January 20, 2018

Planting The Future At Wolgast Tree Farm

Some of the 700 trees - in this case Colorado blue spruce - that the two of us planted in early April.

 We spent the early part of April “planting the future” here at Wolgast Tree Farm, which means we planted young trees that we hope will grow into beautiful Christmas trees several years down the road.  The two of us hand-planted seven species – Canaan fir, Concolor fir, Turkish fir, Colorado blue spruce, Norway spruce, White pine and Scotch pine – for a total of over 700 trees.  When they’ll be a size that folks would like them to be their Christmas tree depends on many things.  Pines tend to grow the fastest (about 6 or 7 years to reach 6 feet), but a heap of things figure into how fast they’ll grow such as where a tree is planted.   It’s important for a tree to be planted on a site that helps it to grow rather than stress it.  Fir species generally won’t grow well in wet, clay soils so we don’t  plant firs in those spots on the farm.  Pines, however, are usually more tolerant of wet spots so that’s where we plant them.  Choosing the proper microsites so the trees have a better chance of being healthy and better able to fight off insects and diseases is part of our Integrated Pest Management (IPM) plan.

Other things that can stress the tree and make it more vulnerable to diseases and such is how it is planted.  We trim the roots to fit the depth of the hole

Trimming the roots to fit the depth of a hole.

and are very careful to make sure all the roots are facing down.  Roots that have been planted with the tips facing up will stress the tree, so will planting the tree too deeply in the hole or too shallow. 

 We use a special piece of equipment to make the hole that the trees are planted into called an Auger Transporter.  It drills a hole into the ground which creates a better environment for the roots to grow compared to the planting bar that we used in the past, which is more restrictive to the roots.

Lenny using the Auger Transporter to drill holes for planting trees.

The Auger Transporter is quite a piece of machinery.  We’ve always thought we could use it for ice fishing but we haven’t tried it out yet!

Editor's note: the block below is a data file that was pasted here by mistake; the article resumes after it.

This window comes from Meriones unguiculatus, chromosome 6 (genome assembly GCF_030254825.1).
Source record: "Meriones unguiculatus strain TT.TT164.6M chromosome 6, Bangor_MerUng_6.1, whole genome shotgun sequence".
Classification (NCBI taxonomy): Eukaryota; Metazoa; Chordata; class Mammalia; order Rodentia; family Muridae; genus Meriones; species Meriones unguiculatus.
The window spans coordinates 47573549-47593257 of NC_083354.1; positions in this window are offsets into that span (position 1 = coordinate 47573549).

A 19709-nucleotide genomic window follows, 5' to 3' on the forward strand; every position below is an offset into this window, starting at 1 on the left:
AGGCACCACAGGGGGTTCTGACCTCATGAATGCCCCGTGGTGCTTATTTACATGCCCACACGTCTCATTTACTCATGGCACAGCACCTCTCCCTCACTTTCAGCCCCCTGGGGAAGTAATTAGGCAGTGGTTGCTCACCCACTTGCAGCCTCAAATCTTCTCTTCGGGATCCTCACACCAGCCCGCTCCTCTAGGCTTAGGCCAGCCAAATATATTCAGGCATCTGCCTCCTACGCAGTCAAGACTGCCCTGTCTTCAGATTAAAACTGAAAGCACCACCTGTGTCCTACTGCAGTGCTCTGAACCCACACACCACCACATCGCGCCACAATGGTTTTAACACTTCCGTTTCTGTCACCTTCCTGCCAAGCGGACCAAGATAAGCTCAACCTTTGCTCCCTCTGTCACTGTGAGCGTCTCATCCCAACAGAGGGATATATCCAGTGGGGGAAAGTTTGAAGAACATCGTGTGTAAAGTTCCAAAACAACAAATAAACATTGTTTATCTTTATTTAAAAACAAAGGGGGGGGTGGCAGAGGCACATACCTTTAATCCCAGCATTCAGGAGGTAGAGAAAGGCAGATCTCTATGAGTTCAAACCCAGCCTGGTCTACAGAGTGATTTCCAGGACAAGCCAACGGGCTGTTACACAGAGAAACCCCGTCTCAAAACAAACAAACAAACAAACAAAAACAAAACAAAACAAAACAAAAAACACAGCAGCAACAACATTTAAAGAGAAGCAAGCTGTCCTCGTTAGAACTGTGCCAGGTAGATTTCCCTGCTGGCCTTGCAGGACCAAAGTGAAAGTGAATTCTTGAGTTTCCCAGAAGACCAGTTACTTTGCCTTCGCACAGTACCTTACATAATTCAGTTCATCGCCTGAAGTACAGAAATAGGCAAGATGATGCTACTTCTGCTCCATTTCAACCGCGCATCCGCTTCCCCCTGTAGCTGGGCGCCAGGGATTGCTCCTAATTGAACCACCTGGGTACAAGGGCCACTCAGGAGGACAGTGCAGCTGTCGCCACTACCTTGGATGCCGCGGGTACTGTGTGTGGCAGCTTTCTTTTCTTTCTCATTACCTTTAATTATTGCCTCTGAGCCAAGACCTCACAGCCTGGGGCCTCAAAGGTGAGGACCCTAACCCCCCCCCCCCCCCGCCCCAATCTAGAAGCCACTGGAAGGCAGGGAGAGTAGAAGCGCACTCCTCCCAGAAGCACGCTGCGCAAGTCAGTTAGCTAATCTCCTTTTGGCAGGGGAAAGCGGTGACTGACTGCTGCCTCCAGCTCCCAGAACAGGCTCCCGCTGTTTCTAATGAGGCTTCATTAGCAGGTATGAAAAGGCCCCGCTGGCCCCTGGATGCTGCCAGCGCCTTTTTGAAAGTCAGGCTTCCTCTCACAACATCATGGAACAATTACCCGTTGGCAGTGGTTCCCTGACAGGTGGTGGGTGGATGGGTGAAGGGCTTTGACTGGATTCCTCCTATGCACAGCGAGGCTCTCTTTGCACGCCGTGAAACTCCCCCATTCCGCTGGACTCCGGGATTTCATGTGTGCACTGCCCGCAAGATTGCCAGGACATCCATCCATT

Much less rain fell during the early part of the spring than usual and we worried about all the young trees we just planted.  The soil had been very dry – like ground up chalk – and that wasn’t good for those young trees.  They wouldn’t be able to develop healthy root systems in dry soil or they might even die.  Thankfully we got some rain now, but to hold them over before that happened, 

Watering newly planted trees.

we went up and down the rows with a bucket of water and a plastic seltzer bottle with the neck cut out to water each tree that had just been planted.  We could target just where we needed the water to go, but it was a lot of work.  We think it may have saved many trees that would have died otherwise.  Hopefully we were right!

It’s “Pine Time” at Wolgast Tree Farm

June is “Pine Time” at Wolgast Tree Farm.  That means pruning the pine species to produce beautifully shaped Christmas trees for the holiday season. 

The pines have put on lots of new growth this spring so they look a bit wild and woolly now.   All species of pine trees must be sheared in the month of June if we want the pines to have the classic “Christmas tree shape.”  This is different from spruces and firs which can be sheared later in the year.  If you shear pines in July, they will have poor bud set which will affect their growth next year.  Shear too early and they’ll continue to grow and have a lousy shape.   With Christmas tree farming, like all farming, timing is everything!

Shearing pines starts at the tops of the trees.  The top must have a straight center leader.  Some leaders will be naturally straight, but sometimes they will have a slight angle, or a bird (usually an American Robin) will perch on the top and cause it to lay on its side, like in the picture on the right.  Sometimes we just want the leader to have a little extra support.  We use a special hand-held device to attach a bamboo stick to the center leader using plant ribbon (see below).  This helps keep the center leader straight and give the soft new growth extra support if a bird lands on it. 

The new growth of the center leader is cut to 12 inches long, and the side branches that are right around it are cut to 8 inches.  This helps create the correct taper for the tree.   All the tops are done by hand, one by one.

When all the pine tops are done, we come back with a machine that shears the rest of the tree.  See how that’s done a little later in the month.   All the shearing is done by Len and Cathy.

June is definitely “Pine Time” on Wolgast Tree Farm!